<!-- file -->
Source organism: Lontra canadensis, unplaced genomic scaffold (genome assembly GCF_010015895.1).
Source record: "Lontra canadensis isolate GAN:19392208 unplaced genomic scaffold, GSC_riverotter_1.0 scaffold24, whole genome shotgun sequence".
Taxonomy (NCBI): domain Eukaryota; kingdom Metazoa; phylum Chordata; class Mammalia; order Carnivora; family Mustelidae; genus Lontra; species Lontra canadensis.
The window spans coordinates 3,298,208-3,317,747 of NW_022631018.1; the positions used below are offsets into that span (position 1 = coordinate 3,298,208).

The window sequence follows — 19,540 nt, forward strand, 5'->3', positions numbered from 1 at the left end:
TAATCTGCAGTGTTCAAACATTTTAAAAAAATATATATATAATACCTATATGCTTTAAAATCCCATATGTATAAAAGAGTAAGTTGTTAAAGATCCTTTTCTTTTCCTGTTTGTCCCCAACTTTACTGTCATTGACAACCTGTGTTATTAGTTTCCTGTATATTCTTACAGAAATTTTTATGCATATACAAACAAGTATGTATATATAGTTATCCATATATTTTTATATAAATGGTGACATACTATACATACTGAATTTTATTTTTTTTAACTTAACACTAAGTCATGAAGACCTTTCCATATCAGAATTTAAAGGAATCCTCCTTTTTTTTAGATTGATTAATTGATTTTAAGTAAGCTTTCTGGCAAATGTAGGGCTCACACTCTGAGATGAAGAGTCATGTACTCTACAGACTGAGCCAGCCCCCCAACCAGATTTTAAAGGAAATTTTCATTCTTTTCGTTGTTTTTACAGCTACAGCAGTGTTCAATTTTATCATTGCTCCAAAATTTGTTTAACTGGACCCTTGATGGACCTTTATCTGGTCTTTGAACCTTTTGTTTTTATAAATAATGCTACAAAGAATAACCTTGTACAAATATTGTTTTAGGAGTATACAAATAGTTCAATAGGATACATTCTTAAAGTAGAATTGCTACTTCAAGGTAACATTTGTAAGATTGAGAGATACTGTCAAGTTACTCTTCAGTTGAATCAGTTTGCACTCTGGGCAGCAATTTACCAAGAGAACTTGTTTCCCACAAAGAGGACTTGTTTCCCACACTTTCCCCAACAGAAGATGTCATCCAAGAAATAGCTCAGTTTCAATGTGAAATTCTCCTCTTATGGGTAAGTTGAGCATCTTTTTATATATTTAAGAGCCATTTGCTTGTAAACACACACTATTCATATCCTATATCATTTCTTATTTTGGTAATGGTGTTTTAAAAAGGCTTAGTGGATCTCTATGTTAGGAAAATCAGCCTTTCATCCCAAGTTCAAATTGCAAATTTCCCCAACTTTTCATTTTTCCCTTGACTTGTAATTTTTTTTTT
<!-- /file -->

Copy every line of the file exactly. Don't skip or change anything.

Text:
Source organism: Lontra canadensis, unplaced genomic scaffold (genome assembly GCF_010015895.1).
Source record: "Lontra canadensis isolate GAN:19392208 unplaced genomic scaffold, GSC_riverotter_1.0 scaffold24, whole genome shotgun sequence".
Taxonomy (NCBI): domain Eukaryota; kingdom Metazoa; phylum Chordata; class Mammalia; order Carnivora; family Mustelidae; genus Lontra; species Lontra canadensis.
The window spans coordinates 3,298,208-3,317,747 of NW_022631018.1; the positions used below are offsets into that span (position 1 = coordinate 3,298,208).

The window sequence follows — 19,540 nt, forward strand, 5'->3', positions numbered from 1 at the left end:
TAATCTGCAGTGTTCAAACATTTTAAAAAAATATATATATAATACCTATATGCTTTAAAATCCCATATGTATAAAAGAGTAAGTTGTTAAAGATCCTTTTCTTTTCCTGTTTGTCCCCAACTTTACTGTCATTGACAACCTGTGTTATTAGTTTCCTGTATATTCTTACAGAAATTTTTATGCATATACAAACAAGTATGTATATATAGTTATCCATATATTTTTATATAAATGGTGACATACTATACATACTGAATTTTATTTTTTTTAACTTAACACTAAGTCATGAAGACCTTTCCATATCAGAATTTAAAGGAATCCTCCTTTTTTTTAGATTGATTAATTGATTTTAAGTAAGCTTTCTGGCAAATGTAGGGCTCACACTCTGAGATGAAGAGTCATGTACTCTACAGACTGAGCCAGCCCCCCAACCAGATTTTAAAGGAAATTTTCATTCTTTTCGTTGTTTTTACAGCTACAGCAGTGTTCAATTTTATCATTGCTCCAAAATTTGTTTAACTGGACCCTTGATGGACCTTTATCTGGTCTTTGAACCTTTTGTTTTTATAAATAATGCTACAAAGAATAACCTTGTACAAATATTGTTTTAGGAGTATACAAATAGTTCAATAGGATACATTCTTAAAGTAGAATTGCTACTTCAAGGTAACATTTGTAAGATTGAGAGATACTGTCAAGTTACTCTTCAGTTGAATCAGTTTGCACTCTGGGCAGCAATTTACCAAGAGAACTTGTTTCCCACAAAGAGGACTTGTTTCCCACACTTTCCCCAACAGAAGATGTCATCCAAGAAATAGCTCAGTTTCAATGTGAAATTCTCCTCTTATGGGTAAGTTGAGCATCTTTTTATATATTTAAGAGCCATTTGCTTGTAAACACACACTATTCATATCCTATATCATTTCTTATTTTGGTAATGGTGTTTTAAAAAGGCTTAGTGGATCTCTATGTTAGGAAAATCAGCCTTTCATCCCAAGTTCAAATTGCAAATTTCCCCAACTTTTCATTTTTCCCTTGACTTGTAATTTTTTTTTT